If you’re creating pottery pieces at home, whether as a hobby or for business, it can be quite a fulfilling experience. From vases to jewelry, you can create a wide range of pieces. And the essential skill you want to perfect when creating with clay is using your pottery wheel.
Using a pottery wheel is called throwing. Expert have designed pottery wheels specifically to make uniformly circular pieces like plates, cups, and bowls.
If you’re interested in learning how to use a pottery wheel to help you create the perfect piece of pottery, this is the article you want to read.
And of course, you’ll need the best pottery wheels to do it! Here’s an article that can help you out: Best Pottery Wheels 2022.
The first step before you start the wheel is to prepare the clay. This helps to get the air bubbles out, the presence of which can cause the pottery piece to crack during firing.
There are two ways to prepare the clay:
- Spiral kneading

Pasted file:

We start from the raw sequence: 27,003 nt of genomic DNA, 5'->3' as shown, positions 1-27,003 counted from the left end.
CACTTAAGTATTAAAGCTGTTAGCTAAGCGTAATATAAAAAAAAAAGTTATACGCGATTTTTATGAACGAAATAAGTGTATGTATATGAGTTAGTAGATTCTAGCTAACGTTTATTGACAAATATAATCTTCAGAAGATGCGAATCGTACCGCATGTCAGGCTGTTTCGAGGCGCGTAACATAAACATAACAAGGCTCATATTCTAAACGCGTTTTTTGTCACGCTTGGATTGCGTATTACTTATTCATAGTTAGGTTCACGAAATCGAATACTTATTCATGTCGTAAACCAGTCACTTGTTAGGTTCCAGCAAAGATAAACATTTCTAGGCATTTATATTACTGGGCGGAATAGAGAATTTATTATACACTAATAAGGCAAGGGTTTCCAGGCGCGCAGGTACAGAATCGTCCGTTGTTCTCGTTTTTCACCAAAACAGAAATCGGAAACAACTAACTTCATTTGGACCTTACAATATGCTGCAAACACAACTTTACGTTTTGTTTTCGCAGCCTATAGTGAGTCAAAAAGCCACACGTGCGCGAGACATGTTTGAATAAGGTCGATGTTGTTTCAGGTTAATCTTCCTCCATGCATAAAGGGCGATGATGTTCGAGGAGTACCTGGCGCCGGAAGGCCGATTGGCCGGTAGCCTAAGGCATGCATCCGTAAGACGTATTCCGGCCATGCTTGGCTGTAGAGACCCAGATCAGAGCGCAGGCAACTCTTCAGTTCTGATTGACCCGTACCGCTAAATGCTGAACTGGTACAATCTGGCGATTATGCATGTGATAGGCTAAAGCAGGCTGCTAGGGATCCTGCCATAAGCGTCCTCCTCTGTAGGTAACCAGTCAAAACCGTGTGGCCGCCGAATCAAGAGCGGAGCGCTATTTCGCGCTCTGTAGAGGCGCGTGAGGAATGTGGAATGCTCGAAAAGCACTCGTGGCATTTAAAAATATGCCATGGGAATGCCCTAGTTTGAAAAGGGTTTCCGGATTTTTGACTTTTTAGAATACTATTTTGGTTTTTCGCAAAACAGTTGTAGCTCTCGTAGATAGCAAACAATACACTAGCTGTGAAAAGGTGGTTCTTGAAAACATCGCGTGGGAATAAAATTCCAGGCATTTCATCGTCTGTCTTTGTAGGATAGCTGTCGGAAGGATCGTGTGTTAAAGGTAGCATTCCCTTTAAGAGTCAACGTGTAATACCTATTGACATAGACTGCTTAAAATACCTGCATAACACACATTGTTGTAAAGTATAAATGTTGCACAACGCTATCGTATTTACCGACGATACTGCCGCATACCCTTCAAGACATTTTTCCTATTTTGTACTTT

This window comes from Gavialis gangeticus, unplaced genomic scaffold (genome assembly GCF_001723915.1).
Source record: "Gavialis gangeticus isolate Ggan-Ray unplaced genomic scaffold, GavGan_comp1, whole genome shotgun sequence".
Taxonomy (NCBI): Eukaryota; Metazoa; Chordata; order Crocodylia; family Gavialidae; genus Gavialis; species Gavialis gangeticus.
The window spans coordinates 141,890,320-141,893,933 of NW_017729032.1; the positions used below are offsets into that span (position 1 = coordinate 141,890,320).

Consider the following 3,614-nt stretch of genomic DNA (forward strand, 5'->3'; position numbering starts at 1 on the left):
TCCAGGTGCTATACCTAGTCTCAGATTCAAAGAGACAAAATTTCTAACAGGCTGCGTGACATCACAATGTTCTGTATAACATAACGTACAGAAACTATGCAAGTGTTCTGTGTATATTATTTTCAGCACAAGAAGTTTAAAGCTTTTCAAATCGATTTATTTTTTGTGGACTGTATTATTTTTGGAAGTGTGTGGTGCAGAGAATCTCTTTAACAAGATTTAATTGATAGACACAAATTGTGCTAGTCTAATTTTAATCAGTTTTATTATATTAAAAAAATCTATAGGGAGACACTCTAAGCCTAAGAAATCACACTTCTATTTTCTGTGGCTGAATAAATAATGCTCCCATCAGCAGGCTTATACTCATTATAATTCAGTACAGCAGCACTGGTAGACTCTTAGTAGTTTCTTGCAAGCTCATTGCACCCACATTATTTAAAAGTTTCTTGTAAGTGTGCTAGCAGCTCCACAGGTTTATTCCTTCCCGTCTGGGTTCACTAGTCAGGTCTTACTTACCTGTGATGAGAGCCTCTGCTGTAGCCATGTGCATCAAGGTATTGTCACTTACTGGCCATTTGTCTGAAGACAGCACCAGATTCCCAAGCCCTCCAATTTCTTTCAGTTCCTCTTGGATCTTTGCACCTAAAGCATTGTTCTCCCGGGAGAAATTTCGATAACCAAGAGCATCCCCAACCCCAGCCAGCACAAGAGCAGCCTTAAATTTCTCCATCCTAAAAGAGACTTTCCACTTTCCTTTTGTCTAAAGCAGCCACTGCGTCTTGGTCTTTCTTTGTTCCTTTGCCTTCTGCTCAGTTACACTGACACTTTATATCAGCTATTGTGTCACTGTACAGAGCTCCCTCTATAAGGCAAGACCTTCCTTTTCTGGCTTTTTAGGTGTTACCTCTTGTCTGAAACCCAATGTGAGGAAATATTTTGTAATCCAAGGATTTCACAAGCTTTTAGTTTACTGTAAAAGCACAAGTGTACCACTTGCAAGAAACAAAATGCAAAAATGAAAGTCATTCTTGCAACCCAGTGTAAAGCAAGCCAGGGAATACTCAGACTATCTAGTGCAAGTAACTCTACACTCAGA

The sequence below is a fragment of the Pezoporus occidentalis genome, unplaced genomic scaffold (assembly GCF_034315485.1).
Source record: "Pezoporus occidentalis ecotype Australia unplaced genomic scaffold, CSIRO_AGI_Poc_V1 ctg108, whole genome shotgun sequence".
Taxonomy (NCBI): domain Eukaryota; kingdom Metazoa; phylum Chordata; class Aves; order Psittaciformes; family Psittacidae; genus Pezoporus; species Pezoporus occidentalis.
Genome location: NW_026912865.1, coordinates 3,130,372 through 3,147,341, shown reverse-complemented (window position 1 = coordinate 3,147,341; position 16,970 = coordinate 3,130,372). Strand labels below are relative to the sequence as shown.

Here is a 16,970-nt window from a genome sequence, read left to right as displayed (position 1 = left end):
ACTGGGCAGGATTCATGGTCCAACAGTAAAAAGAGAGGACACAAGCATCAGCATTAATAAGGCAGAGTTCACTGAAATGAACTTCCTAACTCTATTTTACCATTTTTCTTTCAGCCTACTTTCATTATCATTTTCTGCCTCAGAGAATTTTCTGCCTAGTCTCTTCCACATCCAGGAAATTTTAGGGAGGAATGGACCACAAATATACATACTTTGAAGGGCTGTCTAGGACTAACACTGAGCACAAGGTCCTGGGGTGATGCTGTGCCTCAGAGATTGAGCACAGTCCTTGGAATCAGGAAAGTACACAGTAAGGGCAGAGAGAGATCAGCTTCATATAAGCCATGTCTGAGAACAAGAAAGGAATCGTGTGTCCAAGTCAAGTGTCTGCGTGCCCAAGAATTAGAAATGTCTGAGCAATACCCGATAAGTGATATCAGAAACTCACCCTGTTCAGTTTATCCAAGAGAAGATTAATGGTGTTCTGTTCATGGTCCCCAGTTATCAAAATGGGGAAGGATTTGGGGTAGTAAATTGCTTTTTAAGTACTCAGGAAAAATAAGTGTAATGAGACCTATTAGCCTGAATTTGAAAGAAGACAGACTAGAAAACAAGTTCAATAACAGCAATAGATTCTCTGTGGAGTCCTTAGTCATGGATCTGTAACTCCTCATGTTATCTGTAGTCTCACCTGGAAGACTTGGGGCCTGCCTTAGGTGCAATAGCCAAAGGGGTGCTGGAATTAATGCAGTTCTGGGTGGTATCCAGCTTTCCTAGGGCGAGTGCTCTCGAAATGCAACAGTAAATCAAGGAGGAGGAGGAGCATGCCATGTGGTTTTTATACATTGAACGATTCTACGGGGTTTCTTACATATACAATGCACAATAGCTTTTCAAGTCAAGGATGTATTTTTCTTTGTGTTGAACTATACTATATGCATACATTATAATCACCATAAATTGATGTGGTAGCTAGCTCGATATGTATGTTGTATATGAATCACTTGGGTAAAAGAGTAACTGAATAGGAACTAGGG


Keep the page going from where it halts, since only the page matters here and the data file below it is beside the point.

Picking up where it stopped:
Wedging is a process that involves repeatedly banging a lump of clay onto a table to remove as much air as possible.
Spiral kneading, on the other hand, is similar to kneading dough. In this case, the clay is the dough, so you use your palm to twist the clay in a spiral shape. This compresses the clay and causes the air bubbles to pop.
The second step is to choose a bat. Bats are plates made of metal that attach to the wheel, providing a smooth surface for the clay.
You can find bats in numerous sizes, as you need different bats to make different items, such as plates or stands.
However, before you start shaping your pottery piece, you need to center the clay on the wheel. To do this, drop the clay down on the bat’s center forcefully, then start the wheel.
You’ll have to add water to the clay while pushing it down and pulling it up to keep the clay moldable.
Repeat the process to ensure there is no wobble.
After you center the clay, the next step is to open it. You can achieve this by holding one hand on the outside of the clay to stabilize it and using the thumb of your other hand to press into the middle, pushing down into the clay.